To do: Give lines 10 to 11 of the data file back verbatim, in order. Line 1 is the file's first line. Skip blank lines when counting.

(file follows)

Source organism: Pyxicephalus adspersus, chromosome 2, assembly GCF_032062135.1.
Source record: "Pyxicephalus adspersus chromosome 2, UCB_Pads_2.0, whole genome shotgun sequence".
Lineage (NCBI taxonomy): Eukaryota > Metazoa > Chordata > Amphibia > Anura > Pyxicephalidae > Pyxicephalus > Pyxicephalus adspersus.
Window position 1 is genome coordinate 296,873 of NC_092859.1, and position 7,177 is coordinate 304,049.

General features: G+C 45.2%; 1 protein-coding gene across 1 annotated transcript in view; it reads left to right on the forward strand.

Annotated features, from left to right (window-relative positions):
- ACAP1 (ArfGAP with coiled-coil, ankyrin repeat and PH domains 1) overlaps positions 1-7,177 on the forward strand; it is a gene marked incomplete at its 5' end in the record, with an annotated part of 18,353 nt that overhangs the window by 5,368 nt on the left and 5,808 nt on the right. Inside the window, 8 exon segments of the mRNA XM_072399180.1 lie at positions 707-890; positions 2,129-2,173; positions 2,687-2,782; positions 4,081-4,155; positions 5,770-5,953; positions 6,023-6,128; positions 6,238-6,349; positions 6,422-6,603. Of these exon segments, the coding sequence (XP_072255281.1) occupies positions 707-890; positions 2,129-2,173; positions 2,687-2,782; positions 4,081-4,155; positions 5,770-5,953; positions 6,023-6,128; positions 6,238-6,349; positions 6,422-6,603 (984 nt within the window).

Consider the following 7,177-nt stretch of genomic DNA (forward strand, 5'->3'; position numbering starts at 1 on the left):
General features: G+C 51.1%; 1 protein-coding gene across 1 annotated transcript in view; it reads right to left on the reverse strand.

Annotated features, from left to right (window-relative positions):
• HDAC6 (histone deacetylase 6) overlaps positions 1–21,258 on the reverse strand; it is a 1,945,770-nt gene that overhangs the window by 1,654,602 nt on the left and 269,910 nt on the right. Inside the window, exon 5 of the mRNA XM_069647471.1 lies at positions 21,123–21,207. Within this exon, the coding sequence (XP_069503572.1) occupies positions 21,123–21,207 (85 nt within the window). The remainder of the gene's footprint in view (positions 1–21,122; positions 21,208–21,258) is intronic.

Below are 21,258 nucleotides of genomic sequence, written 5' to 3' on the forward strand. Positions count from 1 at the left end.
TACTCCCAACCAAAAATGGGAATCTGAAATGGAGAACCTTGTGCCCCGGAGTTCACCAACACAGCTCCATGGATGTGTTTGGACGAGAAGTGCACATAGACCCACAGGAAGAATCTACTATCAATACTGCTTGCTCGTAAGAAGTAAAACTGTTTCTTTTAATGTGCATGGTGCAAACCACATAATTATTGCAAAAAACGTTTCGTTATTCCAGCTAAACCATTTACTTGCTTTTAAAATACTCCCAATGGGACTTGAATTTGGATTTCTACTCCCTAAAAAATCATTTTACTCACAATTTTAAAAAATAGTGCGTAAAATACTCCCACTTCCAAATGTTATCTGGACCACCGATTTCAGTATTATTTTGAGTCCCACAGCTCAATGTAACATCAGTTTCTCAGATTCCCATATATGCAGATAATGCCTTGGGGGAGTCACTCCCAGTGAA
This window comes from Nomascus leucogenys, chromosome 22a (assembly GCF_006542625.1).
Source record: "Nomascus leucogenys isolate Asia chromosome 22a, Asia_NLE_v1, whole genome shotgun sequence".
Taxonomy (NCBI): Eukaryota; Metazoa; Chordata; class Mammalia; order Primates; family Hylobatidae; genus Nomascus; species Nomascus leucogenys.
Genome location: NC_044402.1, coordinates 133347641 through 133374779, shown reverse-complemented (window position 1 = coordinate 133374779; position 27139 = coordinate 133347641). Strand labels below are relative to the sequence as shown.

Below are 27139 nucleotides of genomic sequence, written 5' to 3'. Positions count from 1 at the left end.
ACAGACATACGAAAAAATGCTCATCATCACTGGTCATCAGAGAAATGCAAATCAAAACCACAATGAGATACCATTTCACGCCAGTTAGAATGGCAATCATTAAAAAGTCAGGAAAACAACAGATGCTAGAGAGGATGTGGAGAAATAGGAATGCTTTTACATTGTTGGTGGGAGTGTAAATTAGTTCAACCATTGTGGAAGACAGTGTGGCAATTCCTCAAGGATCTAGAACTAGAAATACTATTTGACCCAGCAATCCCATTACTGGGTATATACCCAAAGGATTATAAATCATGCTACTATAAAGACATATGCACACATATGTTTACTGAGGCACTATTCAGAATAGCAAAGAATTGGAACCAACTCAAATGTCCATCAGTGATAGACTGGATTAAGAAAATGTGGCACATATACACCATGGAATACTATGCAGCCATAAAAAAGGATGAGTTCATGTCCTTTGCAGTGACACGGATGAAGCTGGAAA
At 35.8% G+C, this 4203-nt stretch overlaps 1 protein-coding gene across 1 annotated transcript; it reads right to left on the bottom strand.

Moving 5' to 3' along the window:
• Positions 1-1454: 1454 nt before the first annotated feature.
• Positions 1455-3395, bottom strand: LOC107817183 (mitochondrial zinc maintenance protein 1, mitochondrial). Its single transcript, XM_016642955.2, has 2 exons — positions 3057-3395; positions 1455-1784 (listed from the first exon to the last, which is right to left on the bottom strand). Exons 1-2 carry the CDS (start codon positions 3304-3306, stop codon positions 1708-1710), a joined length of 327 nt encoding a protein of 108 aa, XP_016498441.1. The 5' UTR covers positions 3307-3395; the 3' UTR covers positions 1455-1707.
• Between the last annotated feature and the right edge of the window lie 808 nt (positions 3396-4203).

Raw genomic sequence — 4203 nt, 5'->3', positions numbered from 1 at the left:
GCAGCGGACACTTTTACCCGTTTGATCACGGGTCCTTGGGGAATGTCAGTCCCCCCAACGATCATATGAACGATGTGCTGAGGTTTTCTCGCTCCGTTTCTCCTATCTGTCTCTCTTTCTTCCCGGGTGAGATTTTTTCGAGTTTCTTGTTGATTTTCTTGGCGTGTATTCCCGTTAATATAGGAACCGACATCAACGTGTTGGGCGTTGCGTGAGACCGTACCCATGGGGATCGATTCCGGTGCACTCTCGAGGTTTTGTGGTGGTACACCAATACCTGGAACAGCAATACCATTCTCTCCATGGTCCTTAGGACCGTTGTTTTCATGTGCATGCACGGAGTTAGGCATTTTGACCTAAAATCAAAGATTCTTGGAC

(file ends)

Annotated features, from left to right (window-relative positions):
• HDAC6 (histone deacetylase 6) overlaps positions 1–21,258 on the reverse strand; it is a 1,945,770-nt gene that overhangs the window by 1,654,602 nt on the left and 269,910 nt on the right. Inside the window, exon 5 of the mRNA XM_069647471.1 lies at positions 21,123–21,207. Within this exon, the coding sequence (XP_069503572.1) occupies positions 21,123–21,207 (85 nt within the window). The remainder of the gene's footprint in view (positions 1–21,122; positions 21,208–21,258) is intronic.